Since 2009, the Saudis have in various ways warned that if Iran crosses the line, they had access to nuclear missiles through a variety of sources. Importantly, Saudi Arabia has its own red-line threshold for Iran’s nuclear ambitions. At the time, these often off-the-wall comments were good enough for them to warn Tehran and later discourage them that should the P5+1 talks fail or the Iranians employ a strategy of deceit and duplicity, the Saudis will instantly have nuclear weapons from their ally Pakistan.

A number of changes have precipitated in raising the stakes: First, the death of King Abdullah. The new monarch, King Salman, has shown himself to be far more assertive in the region and feels estranged from the West. He saw a more passive Abdullah fail to elicit a firm commitment from the Americans in Syria and on the nuclear issue. With Syria, the Saudis were in position and ready to strike but Washington backed down and accepted a largely successful chemical weapons ban by leaving Assad in power. Iran also got another ingredient that it wanted through prolonged nuclear talks with world leaders (the U.S., the UK, Russia, France, China and Germany). Here, Iran ingratiated itself nicely with the West and is currently seeking to remove economic sanctions by June. To the Saudis it is all just the perfect ploy.

The second major event could be the block of stalemate in Syria, which helps Iran. Assad is still in power and ISIS is thriving with its transnational terrorist enterprise. The stalemate follows major setbacks in Iraq as well, with ISIS gains taking Mosul, Tikrit and Ramadi. Although Tikrit was recently taken back, there is now greater Iranian activity through militias and the politics of both countries. Most importantly, the Saudis have overexaggerated the role of Tehran in the Yemeni civil war and underestimated the workings of the former longtime dictator and ally of Saddam Hussein—President Ali Abdullah Saleh—also the man who engineered the Yemeni democracy protests and then slaughtered hundreds of them.

Saleh was eventually forced to relinquish power to his Vice President at the pressure and behest of the Saudis, his people and other international players. The Houthi takeover was a shock in that it went from protest to coup but the Saudi-backed government of Abd Rabbuh Mansur Hadi was weakened by a loss of the strongman, continuous war on two fronts between Shia Houthi and al-Qaida in the South, a poor economy, rampant abuse, corruption and ethno-religious discrimination. The Saudis want to reinstall Hadi, the right-hand man of the butcher, President Saleh. So it is no great wonder the Houthis wanted him out too and placed him under house arrest; however the Houthis have proven to be worse for stability and are tearing the country apart with the help of Saudi-led air raids.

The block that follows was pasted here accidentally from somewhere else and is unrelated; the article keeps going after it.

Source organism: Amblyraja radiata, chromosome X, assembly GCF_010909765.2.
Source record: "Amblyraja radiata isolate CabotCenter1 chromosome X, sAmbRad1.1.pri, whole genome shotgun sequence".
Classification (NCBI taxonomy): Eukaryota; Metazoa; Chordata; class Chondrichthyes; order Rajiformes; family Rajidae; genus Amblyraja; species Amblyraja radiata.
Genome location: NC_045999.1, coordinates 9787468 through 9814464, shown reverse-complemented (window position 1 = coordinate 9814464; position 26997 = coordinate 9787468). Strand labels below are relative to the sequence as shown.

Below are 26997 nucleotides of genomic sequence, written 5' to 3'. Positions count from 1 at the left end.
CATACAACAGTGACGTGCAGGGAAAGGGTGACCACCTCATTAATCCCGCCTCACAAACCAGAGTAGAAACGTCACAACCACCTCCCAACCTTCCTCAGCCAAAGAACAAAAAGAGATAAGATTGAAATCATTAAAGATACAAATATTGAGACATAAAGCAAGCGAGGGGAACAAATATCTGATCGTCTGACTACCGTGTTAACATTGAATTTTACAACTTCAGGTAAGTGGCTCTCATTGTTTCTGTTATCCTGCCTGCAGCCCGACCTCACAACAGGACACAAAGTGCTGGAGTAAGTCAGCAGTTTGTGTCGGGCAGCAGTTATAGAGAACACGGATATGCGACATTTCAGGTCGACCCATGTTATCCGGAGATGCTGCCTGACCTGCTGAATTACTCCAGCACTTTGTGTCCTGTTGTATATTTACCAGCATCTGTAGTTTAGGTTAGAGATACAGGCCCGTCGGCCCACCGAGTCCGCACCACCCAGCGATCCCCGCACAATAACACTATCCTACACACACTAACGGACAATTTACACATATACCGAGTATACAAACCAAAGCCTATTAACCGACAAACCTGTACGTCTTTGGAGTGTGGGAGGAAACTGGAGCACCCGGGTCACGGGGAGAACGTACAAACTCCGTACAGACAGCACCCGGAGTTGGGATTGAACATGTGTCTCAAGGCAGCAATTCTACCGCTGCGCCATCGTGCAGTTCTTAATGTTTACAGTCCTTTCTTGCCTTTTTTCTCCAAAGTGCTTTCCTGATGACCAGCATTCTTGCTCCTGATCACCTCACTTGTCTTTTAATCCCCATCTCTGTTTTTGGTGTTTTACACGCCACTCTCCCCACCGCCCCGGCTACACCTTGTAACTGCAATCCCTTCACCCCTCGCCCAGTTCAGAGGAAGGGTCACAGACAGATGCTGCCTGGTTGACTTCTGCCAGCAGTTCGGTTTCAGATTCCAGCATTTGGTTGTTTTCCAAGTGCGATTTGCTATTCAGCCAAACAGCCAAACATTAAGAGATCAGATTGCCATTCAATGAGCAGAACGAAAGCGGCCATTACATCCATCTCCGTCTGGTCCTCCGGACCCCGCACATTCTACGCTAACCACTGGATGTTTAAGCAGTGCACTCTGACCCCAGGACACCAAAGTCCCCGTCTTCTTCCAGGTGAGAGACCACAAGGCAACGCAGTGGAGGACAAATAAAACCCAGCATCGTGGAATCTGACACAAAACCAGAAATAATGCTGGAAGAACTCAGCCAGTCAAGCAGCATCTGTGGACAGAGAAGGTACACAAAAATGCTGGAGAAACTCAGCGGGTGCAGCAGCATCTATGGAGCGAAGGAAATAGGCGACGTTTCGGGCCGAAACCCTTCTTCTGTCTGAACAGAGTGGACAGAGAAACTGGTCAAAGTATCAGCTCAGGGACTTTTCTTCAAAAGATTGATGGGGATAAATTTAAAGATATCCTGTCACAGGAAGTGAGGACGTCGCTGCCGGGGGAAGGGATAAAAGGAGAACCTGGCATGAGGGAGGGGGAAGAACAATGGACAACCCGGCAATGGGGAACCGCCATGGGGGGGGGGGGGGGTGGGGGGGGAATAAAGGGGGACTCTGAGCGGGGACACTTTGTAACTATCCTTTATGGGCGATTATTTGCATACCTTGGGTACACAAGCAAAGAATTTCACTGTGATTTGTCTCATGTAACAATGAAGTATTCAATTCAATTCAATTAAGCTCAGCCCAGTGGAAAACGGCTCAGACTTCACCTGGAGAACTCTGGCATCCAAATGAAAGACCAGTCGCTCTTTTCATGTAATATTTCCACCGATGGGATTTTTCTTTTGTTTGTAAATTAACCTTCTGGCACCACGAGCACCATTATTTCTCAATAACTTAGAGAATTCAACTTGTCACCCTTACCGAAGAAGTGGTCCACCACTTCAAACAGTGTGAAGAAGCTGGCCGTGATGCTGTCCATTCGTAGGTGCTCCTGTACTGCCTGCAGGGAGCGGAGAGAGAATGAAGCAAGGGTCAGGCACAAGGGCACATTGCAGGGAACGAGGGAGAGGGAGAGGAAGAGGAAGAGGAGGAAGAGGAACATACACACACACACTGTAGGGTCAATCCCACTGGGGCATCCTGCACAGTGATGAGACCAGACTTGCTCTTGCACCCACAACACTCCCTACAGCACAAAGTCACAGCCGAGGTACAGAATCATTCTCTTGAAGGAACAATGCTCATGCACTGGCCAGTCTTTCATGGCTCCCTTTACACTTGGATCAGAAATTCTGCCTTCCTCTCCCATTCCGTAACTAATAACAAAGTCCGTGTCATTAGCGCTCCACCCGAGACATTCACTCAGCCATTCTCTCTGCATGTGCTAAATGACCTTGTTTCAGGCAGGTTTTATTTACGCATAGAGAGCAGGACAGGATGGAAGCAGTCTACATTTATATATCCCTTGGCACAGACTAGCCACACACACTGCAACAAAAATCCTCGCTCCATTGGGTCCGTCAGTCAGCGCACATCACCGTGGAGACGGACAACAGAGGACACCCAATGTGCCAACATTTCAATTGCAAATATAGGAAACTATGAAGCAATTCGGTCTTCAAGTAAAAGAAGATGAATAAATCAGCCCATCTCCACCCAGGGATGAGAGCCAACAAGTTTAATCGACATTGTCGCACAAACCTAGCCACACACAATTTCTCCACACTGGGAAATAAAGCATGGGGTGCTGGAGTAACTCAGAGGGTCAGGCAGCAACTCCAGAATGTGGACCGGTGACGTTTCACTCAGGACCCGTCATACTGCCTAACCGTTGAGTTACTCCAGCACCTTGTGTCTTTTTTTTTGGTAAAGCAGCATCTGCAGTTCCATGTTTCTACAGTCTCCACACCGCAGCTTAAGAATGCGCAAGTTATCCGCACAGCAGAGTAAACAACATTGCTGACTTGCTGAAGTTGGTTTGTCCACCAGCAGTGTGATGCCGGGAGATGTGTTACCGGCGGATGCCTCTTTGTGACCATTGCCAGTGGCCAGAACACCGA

The third major break for Riyadh was the feeling of necessity and last resort to strategically steer the Middle East military coalition away from U.S. leadership. GCC Sunni states began testing the waters for airstrikes of their own even before Yemen’s government fell. Close Saudi Arabian partner, the United Arab Emirates conducted covert airstrikes with Egypt in Libya last August, attacking the violent extremists there. But the Sunni military coalition came to its peak in Yemen, where Saudi Arabia led 11 Sunni majority states in heavy and sustained airstrikes in Yemen since late March of this year. This was just after the U.S. had disengaged itself diplomatically from Sana’a, through anther exodus following its embassy in Libya. The U.S. did not offer or participate in the attacks and gave the impression that it was caught unaware; deciding instead to supply the Saudis with intelligence.

Across the map, Riyadh is redirecting its efforts from ISIS to Iran. For Iraq, the U.S. supplied and trained national army is cutting and running from the enemy and crumbling before the world’s eye. In its place is more control from Iran and more Iranian backed militias. For Syria, Iran still holds sway. The Saudis have sided with Turkey in order to remove President Bashar al Assad from power.
Riyadh is no longer waiting for Washington but is willing to draw its ‘partner’ into the messy fog of regionwide political instability. The meeting that should have seen two heads of state, the King and the president, together, has been a blatant rebuke to the White House from Riyadh; without love. They plan to send the heir to the throne and defense minister to the president’s summit. The U.S.-Sunni alliance has fallen beyond repair.

Anything that Riyadh demands now, especially in their current state of mind, would not be in the interest of the U.S. This does not mean need to entail a future relationship of abandonment but caution and constraint; especially in their present military operations; such as cluster bombing. Washington still has a deal to close with Iran on nuclear weapons that will, in spite of assurances by the president mid-May that the U.S. would use force to defend Saudi Arabia if attacked, derail any Saudi perceptions of trustworthiness and commitment. As the Sunni states distant themselves from the West, Iran edges closer, diplomatically.